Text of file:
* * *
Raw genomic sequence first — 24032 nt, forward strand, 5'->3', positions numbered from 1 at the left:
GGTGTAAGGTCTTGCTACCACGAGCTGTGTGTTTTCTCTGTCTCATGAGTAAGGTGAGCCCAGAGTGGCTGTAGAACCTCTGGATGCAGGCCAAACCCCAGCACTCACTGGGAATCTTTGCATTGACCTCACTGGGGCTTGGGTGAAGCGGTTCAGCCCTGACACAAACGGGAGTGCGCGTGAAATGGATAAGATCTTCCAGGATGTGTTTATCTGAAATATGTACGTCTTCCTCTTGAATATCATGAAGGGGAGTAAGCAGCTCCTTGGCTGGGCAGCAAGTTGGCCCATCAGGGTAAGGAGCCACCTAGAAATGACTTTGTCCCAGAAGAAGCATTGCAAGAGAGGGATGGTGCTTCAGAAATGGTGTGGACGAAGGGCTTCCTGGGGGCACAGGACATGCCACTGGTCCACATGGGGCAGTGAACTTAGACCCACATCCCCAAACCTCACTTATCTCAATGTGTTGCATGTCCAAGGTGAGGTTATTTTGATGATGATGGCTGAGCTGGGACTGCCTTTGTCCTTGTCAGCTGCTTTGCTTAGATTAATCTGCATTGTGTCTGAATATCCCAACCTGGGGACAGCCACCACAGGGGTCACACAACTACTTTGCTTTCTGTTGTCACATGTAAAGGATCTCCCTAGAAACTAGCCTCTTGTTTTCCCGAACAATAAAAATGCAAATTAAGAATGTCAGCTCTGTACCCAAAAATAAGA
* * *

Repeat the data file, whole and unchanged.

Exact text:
Raw genomic sequence first — 24032 nt, forward strand, 5'->3', positions numbered from 1 at the left:
GGTGTAAGGTCTTGCTACCACGAGCTGTGTGTTTTCTCTGTCTCATGAGTAAGGTGAGCCCAGAGTGGCTGTAGAACCTCTGGATGCAGGCCAAACCCCAGCACTCACTGGGAATCTTTGCATTGACCTCACTGGGGCTTGGGTGAAGCGGTTCAGCCCTGACACAAACGGGAGTGCGCGTGAAATGGATAAGATCTTCCAGGATGTGTTTATCTGAAATATGTACGTCTTCCTCTTGAATATCATGAAGGGGAGTAAGCAGCTCCTTGGCTGGGCAGCAAGTTGGCCCATCAGGGTAAGGAGCCACCTAGAAATGACTTTGTCCCAGAAGAAGCATTGCAAGAGAGGGATGGTGCTTCAGAAATGGTGTGGACGAAGGGCTTCCTGGGGGCACAGGACATGCCACTGGTCCACATGGGGCAGTGAACTTAGACCCACATCCCCAAACCTCACTTATCTCAATGTGTTGCATGTCCAAGGTGAGGTTATTTTGATGATGATGGCTGAGCTGGGACTGCCTTTGTCCTTGTCAGCTGCTTTGCTTAGATTAATCTGCATTGTGTCTGAATATCCCAACCTGGGGACAGCCACCACAGGGGTCACACAACTACTTTGCTTTCTGTTGTCACATGTAAAGGATCTCCCTAGAAACTAGCCTCTTGTTTTCCCGAACAATAAAAATGCAAATTAAGAATGTCAGCTCTGTACCCAAAAATAAGA